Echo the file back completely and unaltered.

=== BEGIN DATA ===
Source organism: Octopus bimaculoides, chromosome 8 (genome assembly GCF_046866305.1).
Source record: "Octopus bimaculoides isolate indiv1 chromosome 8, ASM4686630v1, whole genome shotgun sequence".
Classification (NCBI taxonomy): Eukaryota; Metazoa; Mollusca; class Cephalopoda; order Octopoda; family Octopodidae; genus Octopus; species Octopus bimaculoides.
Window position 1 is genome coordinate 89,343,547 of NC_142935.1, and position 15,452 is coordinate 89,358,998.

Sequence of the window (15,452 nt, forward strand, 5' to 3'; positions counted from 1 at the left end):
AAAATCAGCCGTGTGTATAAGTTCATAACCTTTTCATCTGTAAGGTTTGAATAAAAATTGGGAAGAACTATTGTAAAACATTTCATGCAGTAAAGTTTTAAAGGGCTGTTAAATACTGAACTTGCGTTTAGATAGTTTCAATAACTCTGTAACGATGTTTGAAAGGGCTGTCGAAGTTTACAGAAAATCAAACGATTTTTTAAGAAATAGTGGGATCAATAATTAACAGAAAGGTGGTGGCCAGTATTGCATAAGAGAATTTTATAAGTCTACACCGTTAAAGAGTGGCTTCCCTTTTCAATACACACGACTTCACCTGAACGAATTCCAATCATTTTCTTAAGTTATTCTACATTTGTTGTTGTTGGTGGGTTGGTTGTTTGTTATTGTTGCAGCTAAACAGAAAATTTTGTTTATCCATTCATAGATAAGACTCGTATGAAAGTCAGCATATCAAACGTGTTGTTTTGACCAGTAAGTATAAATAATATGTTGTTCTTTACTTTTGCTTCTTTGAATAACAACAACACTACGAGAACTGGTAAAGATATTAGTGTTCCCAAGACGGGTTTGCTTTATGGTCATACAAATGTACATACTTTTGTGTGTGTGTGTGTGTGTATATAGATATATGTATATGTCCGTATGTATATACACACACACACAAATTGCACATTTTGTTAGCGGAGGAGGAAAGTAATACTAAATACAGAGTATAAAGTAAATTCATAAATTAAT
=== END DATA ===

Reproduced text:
Source organism: Octopus bimaculoides, chromosome 8 (genome assembly GCF_046866305.1).
Source record: "Octopus bimaculoides isolate indiv1 chromosome 8, ASM4686630v1, whole genome shotgun sequence".
Classification (NCBI taxonomy): Eukaryota; Metazoa; Mollusca; class Cephalopoda; order Octopoda; family Octopodidae; genus Octopus; species Octopus bimaculoides.
Window position 1 is genome coordinate 89,343,547 of NC_142935.1, and position 15,452 is coordinate 89,358,998.

Sequence of the window (15,452 nt, forward strand, 5' to 3'; positions counted from 1 at the left end):
AAAATCAGCCGTGTGTATAAGTTCATAACCTTTTCATCTGTAAGGTTTGAATAAAAATTGGGAAGAACTATTGTAAAACATTTCATGCAGTAAAGTTTTAAAGGGCTGTTAAATACTGAACTTGCGTTTAGATAGTTTCAATAACTCTGTAACGATGTTTGAAAGGGCTGTCGAAGTTTACAGAAAATCAAACGATTTTTTAAGAAATAGTGGGATCAATAATTAACAGAAAGGTGGTGGCCAGTATTGCATAAGAGAATTTTATAAGTCTACACCGTTAAAGAGTGGCTTCCCTTTTCAATACACACGACTTCACCTGAACGAATTCCAATCATTTTCTTAAGTTATTCTACATTTGTTGTTGTTGGTGGGTTGGTTGTTTGTTATTGTTGCAGCTAAACAGAAAATTTTGTTTATCCATTCATAGATAAGACTCGTATGAAAGTCAGCATATCAAACGTGTTGTTTTGACCAGTAAGTATAAATAATATGTTGTTCTTTACTTTTGCTTCTTTGAATAACAACAACACTACGAGAACTGGTAAAGATATTAGTGTTCCCAAGACGGGTTTGCTTTATGGTCATACAAATGTACATACTTTTGTGTGTGTGTGTGTGTGTATATAGATATATGTATATGTCCGTATGTATATACACACACACACAAATTGCACATTTTGTTAGCGGAGGAGGAAAGTAATACTAAATACAGAGTATAAAGTAAATTCATAAATTAAT